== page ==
In this edition:
Time Impact Analysis (TIA®)
The Rosetta Stone for CPM Schedule Analysis
Robert C. McCue, P.E., Consulting Engineer
Mark D. Steele, P.E., Consulting Engineer
Critical Path Method (CPM) schedules and formalized methods of analyzing schedule impacts started to enter mainstream construction management practice in the early 1980s. At that time, the industry recognized a need to measure schedule delays accurately and scientifically and conversely the affects of acceleration in real time during construction and also retrospectively after the work was completed. The ability to determine which party ultimately bore responsibility for schedule delays became the main focus on many projects as the assessment of liquidated damages or granting compensable time extensions became critically important to both owners and contractors. Just as the Rosetta Stone provided scholars with a means to translate Egyptian hieroglyphics into Greek text, Time Impact Analysis (TIA®) provides users with the means to translate CPM activities into understandable schedule impacts.
CPM methods were originally developed using manual computations and later expanded with the augment of powerful, repetitive mainframe computers. As CPM schedules matured into complex relationships a simple but unbiased method of measuring schedule delays was needed. Recognizing the shortcoming of many methods being applied at the time and based upon ongoing analytical experience with manual and computer driven schedule calculations, David M. Lee, a Vice President of MDC Systems® published an article introducing the more rigorous schedule delay analysis concept of Time Impact Analysis (TIA)® . This article discussed the systematic application on a wide range of projects. Project complexity and availability of reliable documentation were identified as key features to be considered as the starting points in such analysis.
Later, in 1984, James J. O’Brien introduced the concept of Time Impact Evaluations to evaluate and apportion responsibility for project delay in his book entitled CPM in Construction Management. Mr. O’Brien’s development of this method greatly depended upon the establishment of as-planned and as-built schedules for the work that was undertaken and upon the forensic engineering determinations of responsibility for the causative factors.
MDCSystems®subsequently developed computer software and hardware to meet the need for advanced schedule development. MDCSystems® also further developed the concept of TIA® in order to arrive at sound, defensible, expert opinions concerning construction delay. MDC® also developed and applied related concepts of analysis such as Forensic Project Management (FPM)® and Capital Project Management Systems (CPMS)® techniques to supplement and reinforce the scheduling and TIA® services already being provided by MDCSystems®. Succeeding advances in personal computers and scheduling software significantly affected the entire construction industry. This ultimately resulted in the development and use of more complex PC based construction schedules, multi-layered analysis of critical and near critical paths, and the need for more complete and insightful evaluation services utilizing personnel with experience in scope-of-work definition, schedule analysis and cost estimating.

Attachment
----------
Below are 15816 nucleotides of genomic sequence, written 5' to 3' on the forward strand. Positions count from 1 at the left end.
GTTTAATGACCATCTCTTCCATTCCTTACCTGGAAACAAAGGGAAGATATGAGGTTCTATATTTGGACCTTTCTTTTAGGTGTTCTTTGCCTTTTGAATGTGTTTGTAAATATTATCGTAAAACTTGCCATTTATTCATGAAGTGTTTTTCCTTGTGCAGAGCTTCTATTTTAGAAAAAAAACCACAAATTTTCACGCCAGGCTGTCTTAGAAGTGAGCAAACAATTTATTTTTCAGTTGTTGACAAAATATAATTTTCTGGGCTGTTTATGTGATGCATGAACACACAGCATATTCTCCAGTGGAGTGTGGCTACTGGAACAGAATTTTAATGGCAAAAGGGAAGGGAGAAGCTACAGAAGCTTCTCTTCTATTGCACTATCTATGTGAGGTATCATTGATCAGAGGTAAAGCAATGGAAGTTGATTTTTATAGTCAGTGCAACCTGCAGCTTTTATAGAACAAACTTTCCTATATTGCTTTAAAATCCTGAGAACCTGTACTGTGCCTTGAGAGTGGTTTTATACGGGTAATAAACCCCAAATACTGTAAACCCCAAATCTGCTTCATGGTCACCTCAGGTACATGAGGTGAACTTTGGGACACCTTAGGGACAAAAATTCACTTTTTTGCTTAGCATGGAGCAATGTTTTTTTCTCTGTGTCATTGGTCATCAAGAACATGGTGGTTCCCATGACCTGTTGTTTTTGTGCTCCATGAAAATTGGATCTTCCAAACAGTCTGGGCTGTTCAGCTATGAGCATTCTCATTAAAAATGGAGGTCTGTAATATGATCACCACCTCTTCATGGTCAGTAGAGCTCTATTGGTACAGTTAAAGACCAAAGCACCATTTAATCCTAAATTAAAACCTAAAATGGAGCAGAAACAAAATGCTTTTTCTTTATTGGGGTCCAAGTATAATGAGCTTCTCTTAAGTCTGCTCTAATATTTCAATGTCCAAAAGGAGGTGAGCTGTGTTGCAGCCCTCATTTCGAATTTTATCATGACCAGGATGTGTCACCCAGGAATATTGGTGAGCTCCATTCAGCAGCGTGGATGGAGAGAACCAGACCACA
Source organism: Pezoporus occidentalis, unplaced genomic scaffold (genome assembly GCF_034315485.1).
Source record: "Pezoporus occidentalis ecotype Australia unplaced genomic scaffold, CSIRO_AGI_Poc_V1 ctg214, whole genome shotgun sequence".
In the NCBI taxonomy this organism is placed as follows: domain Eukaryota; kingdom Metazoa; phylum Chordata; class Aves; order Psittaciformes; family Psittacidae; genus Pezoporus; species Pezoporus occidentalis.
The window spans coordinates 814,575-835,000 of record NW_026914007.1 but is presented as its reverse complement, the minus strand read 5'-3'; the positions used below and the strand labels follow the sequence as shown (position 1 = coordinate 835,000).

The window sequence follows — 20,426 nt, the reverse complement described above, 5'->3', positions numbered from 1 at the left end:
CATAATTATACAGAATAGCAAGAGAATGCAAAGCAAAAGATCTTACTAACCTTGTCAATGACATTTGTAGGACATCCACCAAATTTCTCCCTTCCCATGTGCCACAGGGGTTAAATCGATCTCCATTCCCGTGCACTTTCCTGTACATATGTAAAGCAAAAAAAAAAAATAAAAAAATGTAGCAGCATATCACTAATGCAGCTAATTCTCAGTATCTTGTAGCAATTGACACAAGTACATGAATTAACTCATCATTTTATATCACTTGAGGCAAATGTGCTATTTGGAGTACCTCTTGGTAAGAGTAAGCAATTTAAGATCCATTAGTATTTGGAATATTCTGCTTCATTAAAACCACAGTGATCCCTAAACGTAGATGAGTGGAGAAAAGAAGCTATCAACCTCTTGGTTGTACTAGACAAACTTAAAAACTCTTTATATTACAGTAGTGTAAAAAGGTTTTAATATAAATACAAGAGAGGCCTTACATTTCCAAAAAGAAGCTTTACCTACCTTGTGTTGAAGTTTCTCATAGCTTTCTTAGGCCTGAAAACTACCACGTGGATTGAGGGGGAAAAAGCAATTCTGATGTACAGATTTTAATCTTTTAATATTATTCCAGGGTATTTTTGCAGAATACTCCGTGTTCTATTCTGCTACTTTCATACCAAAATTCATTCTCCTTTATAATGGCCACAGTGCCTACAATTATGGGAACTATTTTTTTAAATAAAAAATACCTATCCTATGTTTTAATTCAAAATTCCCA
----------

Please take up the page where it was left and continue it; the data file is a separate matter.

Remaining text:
Based upon more than fifty years of project management experience, change order evaluations and contract negotiations in all venues for mediation, arbitration and both state and federal court cases, the Time Impact Analysis (TIA) ® technique developed and practiced by MDCSystems® is the most unbiased, neutral and reliable State-of-the-Art technique for CPM schedule analysis. MDCSystems® developed the Time Impact Analysis (TIA) ®technique to accurately apportion schedule delays that occur on a construction project. This unbiased and fact intensive service can only be properly applied by experienced project management professionals knowledgeable of the technical, schedule and cost issues for the project under examination. The experience and qualifications of the evaluator are key factors affecting the proper application of the available factual data to the project schedules in order to status, evaluate and determine the causal relationships and to accurately apportion responsibility for the delays that occurred.
In summarizing the basic TIA® schedule analysis approach, it is important to note that these principles apply universally across the entire scheduling spectrum from simple bar charts to the most advanced computer analysis routines including large (5000+ activity), complex, multi-critical path, resource loaded, cost tracking schedules. The following steps are repeated for each TIA® date point starting with the first and proceeding sequentially until the as-built schedule is realized in the last analysis.
MDCSystems® has been providing Project and Construction Management services for over fifty years. We use our knowledge, experience, and credentials to solve your engineering and project construction challenges. Articles more topics are below at www.mdcsystems.com.